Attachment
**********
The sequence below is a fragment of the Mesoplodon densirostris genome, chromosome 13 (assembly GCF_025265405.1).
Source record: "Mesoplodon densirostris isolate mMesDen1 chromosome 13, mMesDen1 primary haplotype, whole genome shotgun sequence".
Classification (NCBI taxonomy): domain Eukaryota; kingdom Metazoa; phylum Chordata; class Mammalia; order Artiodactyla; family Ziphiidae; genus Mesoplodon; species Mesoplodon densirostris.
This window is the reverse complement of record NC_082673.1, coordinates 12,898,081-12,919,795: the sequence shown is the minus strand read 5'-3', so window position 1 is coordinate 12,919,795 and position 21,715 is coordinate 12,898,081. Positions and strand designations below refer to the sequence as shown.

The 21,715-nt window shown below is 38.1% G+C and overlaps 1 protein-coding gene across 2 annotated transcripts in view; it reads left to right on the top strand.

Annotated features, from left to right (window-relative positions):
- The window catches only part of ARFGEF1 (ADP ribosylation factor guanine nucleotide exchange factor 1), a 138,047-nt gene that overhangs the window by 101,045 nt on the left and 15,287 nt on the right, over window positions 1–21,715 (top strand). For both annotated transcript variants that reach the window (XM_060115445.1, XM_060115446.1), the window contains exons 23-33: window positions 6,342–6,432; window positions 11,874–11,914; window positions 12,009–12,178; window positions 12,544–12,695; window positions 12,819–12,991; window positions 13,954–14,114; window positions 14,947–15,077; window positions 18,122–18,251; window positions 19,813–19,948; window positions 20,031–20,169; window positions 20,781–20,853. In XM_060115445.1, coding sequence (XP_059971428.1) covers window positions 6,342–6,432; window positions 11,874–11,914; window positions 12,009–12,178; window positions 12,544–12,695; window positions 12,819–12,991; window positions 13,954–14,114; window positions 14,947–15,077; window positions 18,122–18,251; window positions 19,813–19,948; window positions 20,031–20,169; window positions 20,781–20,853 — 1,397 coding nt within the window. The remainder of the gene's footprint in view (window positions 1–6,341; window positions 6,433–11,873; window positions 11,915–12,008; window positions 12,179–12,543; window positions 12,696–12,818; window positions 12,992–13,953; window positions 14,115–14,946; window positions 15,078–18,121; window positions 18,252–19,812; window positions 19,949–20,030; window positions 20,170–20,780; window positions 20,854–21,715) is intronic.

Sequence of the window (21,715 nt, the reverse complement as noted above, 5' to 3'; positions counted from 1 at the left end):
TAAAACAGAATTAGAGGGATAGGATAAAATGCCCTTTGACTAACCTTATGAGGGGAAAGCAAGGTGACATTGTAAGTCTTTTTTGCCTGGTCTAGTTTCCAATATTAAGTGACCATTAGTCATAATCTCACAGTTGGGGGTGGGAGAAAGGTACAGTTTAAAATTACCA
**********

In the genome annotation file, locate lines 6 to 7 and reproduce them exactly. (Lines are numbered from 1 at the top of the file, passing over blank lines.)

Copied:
Annotated features, from left to right (window-relative positions):
- The window catches only part of ARFGEF1 (ADP ribosylation factor guanine nucleotide exchange factor 1), a 138,047-nt gene that overhangs the window by 101,045 nt on the left and 15,287 nt on the right, over window positions 1–21,715 (top strand). For both annotated transcript variants that reach the window (XM_060115445.1, XM_060115446.1), the window contains exons 23-33: window positions 6,342–6,432; window positions 11,874–11,914; window positions 12,009–12,178; window positions 12,544–12,695; window positions 12,819–12,991; window positions 13,954–14,114; window positions 14,947–15,077; window positions 18,122–18,251; window positions 19,813–19,948; window positions 20,031–20,169; window positions 20,781–20,853. In XM_060115445.1, coding sequence (XP_059971428.1) covers window positions 6,342–6,432; window positions 11,874–11,914; window positions 12,009–12,178; window positions 12,544–12,695; window positions 12,819–12,991; window positions 13,954–14,114; window positions 14,947–15,077; window positions 18,122–18,251; window positions 19,813–19,948; window positions 20,031–20,169; window positions 20,781–20,853 — 1,397 coding nt within the window. The remainder of the gene's footprint in view (window positions 1–6,341; window positions 6,433–11,873; window positions 11,915–12,008; window positions 12,179–12,543; window positions 12,696–12,818; window positions 12,992–13,953; window positions 14,115–14,946; window positions 15,078–18,121; window positions 18,252–19,812; window positions 19,949–20,030; window positions 20,170–20,780; window positions 20,854–21,715) is intronic.